Introduction: Bike-Powered Rotisserie Spit
Humans need food to survive. Humans need exercise to survive. But in today's fast-paced world, it's hard to find time to take care of essentials as well as social functions, work, and other such pesky things. So why not combine cooking and exercise into a single, less-pesky bike ride?
Well, we couldn't think of any reason not to, so we did. Here's how.
Step 1: Get Your Stuff Together
- a bike you're willing to part with
- some Allen wrenches
- some regular wrenches
- a machine belt (1/2 the circumference of your wheel plus another 4 feet should be a good size.)
- a bike trainer, or something else to hold the bike while you ride it (Don't have one? Try a simplified version of this.)
- electrical tape
- a fire pit
- a way to hold up your front wheel and spit (Our solution was to use two of the car jack pictured, because they could be adjusted.
- something to use as a spit (Any clean metal rod over 1/4" in diameter works. make it as long as your fire pit is across, plus another 6".)
- a way to connect your front axle and spit (Ours were threaded the same way, so we used a nut from the bike. This doesn't have to be very sturdy.)
- a bike stand, if you have one (makes things monumentally easier.)
Step 2: The Wheels
1. Take both wheels off your bike.
2. Pry off the tires, as well as any lining underneath.
3. Set the front wheel aside. In the rim of the back wheel, the screws holding the spokes on all need to be taken off.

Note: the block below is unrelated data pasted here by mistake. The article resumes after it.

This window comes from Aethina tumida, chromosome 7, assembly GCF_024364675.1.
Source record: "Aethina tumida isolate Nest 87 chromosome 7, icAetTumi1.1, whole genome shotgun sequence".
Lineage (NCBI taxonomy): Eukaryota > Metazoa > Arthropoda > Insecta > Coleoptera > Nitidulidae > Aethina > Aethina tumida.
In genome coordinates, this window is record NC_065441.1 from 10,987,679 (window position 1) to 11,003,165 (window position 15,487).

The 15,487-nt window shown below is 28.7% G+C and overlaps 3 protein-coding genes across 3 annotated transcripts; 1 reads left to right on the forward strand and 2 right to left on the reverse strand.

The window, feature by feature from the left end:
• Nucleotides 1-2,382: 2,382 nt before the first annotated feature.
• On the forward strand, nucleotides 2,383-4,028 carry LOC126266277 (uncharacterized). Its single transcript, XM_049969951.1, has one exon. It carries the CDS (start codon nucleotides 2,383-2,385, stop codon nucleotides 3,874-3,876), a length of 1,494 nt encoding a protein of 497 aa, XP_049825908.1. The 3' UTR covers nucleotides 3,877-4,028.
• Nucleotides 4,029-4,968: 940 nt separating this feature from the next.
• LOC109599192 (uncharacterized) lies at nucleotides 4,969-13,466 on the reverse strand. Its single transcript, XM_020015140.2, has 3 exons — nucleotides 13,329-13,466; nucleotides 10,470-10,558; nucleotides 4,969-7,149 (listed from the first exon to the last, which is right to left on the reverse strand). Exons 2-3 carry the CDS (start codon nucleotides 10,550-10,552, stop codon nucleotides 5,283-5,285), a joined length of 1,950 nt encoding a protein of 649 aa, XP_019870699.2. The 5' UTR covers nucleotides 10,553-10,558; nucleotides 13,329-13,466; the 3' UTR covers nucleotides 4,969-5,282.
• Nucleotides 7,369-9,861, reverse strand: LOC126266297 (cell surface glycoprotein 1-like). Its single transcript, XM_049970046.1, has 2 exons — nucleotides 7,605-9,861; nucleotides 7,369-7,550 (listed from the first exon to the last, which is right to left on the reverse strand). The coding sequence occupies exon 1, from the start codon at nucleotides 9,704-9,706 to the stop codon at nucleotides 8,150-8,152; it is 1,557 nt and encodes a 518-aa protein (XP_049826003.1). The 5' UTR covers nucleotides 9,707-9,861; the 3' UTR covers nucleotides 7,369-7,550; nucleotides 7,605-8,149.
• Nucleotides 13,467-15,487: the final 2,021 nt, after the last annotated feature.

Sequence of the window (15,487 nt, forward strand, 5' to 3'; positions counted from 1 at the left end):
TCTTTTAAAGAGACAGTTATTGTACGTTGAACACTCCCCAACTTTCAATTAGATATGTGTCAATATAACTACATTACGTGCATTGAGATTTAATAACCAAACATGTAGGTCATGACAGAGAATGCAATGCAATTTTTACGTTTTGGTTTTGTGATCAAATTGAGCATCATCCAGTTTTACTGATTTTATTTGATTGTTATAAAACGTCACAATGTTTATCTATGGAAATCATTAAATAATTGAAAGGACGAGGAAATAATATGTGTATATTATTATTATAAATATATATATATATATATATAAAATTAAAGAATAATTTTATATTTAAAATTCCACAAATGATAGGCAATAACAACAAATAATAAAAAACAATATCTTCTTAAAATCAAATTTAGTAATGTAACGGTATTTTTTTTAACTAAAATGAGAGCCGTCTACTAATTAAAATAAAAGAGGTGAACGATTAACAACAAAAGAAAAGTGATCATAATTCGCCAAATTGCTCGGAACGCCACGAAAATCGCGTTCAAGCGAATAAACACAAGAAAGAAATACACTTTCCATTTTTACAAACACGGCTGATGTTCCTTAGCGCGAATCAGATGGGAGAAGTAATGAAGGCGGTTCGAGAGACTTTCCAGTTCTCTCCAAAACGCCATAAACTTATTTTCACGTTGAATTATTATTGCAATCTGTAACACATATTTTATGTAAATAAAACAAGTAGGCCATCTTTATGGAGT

4. Get rid of the back rim. By any means necessary, start taking the spokes off the back axle. (For us, this meant a combination of bending them until they could be pulled off and skilled hacksaw usage.)
5. Put the belt over the axle. Reattach it to the bike, hook it back up to the chain, and wrap the spindle in electrical tape.
6. Set the back wheel into your bike trainer.
And now to the fun part...
Step 3: Final Assembly
1. If you haven't been building there from the start, move your bike over next to your fire pit.
2. Bend a piece of coat hanger wire into a U, and join it to the spit with zip-ties. It should look like a trident, and the spit should twist with the wire. If the wire can twist freely, more zip-ties!
3. Join the trident end of your spit to the axle of your free wheel. The wire should sit comfortably between the spokes.
4. Put the belt over the rim of the free wheel. make sure it's tight enough.
5. Support the free end of the spit and the free half of the axle.
6. Prop the front fork of the bike up on something sturdy.
7. Test it! If you're lucky, the entire spit should turn rather easily.
Well, there you have it. Skewer some meat and get pedaling!
Runner Up in the
Bikes and Wheels Contest